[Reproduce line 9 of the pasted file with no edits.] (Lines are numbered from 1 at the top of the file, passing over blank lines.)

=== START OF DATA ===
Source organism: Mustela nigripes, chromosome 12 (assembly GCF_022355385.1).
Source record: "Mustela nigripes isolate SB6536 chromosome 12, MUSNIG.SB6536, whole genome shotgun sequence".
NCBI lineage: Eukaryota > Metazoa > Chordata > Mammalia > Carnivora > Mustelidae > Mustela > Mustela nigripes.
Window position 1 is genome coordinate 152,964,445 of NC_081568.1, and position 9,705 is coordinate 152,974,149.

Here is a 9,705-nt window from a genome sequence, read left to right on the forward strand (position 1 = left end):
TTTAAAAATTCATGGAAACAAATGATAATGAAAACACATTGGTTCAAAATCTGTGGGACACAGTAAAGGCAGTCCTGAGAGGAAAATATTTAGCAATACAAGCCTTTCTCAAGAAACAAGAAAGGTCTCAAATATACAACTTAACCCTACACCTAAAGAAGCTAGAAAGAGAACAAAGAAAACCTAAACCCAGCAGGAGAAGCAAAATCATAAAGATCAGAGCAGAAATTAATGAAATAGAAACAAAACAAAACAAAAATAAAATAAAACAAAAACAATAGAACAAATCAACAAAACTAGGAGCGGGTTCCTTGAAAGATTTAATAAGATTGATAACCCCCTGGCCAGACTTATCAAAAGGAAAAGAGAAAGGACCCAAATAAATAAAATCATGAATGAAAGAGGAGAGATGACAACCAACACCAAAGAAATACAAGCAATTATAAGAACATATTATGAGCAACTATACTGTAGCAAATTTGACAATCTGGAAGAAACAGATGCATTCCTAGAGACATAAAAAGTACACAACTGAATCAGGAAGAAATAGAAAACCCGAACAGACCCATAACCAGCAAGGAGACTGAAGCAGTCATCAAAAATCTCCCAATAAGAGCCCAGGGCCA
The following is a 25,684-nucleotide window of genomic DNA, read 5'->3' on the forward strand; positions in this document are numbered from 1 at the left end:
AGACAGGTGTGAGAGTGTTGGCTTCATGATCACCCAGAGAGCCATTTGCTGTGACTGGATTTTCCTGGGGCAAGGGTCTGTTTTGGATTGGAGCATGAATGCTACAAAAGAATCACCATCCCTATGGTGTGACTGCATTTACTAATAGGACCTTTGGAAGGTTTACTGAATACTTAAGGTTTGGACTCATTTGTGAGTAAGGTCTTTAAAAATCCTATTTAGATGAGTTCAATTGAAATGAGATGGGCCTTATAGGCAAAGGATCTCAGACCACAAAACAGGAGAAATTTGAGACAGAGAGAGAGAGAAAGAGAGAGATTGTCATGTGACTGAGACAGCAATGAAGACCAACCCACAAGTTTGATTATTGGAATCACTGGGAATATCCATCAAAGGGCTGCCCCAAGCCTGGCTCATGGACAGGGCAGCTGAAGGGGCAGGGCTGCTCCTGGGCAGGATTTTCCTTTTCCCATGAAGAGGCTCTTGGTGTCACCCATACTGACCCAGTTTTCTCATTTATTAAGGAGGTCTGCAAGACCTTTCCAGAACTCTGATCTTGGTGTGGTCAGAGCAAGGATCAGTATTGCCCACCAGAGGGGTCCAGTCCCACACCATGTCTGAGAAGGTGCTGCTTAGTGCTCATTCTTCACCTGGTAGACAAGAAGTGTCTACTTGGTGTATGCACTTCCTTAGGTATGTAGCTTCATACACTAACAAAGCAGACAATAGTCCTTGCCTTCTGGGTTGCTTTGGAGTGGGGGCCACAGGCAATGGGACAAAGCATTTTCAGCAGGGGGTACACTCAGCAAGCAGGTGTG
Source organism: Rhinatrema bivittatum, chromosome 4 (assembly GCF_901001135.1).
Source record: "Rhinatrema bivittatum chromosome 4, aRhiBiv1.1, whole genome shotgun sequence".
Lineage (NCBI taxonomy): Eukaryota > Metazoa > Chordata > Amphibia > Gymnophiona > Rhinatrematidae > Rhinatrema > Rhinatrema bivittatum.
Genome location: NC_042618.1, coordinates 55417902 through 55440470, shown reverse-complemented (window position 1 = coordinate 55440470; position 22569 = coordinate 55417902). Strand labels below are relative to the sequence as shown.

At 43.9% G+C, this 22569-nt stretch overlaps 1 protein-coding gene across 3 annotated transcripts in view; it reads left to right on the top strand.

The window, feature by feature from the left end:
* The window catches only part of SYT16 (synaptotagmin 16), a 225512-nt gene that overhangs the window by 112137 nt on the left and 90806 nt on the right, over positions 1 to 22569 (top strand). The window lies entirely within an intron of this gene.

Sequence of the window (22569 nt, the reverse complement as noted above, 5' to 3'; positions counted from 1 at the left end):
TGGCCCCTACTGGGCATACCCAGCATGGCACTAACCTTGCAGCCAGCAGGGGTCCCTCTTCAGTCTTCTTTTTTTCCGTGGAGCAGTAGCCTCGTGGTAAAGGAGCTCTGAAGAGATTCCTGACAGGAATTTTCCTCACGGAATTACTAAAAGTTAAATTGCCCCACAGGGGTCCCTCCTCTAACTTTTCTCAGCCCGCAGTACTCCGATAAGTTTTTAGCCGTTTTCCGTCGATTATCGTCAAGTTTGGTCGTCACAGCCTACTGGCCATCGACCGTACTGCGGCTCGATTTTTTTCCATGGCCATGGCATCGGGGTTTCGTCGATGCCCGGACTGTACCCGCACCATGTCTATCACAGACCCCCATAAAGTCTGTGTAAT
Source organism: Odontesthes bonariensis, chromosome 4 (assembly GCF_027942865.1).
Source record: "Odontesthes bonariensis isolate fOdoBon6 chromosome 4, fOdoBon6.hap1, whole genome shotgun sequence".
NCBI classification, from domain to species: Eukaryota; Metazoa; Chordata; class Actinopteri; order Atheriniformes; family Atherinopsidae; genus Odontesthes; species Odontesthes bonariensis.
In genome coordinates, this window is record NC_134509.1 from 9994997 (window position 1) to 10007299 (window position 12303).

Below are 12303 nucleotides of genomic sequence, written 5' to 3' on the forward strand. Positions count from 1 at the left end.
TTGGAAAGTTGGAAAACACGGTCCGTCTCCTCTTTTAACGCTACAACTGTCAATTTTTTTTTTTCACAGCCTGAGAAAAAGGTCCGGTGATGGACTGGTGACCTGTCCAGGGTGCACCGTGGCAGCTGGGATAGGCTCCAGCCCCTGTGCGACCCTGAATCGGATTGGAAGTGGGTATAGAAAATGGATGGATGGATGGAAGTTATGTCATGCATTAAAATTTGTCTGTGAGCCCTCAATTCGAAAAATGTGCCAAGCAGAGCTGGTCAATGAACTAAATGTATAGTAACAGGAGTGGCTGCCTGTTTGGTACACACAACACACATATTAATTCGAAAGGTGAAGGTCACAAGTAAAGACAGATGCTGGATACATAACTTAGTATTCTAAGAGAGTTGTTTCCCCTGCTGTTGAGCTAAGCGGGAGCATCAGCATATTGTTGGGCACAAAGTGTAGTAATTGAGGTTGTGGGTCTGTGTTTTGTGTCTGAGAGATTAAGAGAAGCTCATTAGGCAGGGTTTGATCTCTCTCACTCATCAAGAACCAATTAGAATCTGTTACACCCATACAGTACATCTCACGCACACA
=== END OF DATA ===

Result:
Source organism: Rhinatrema bivittatum, chromosome 4 (assembly GCF_901001135.1).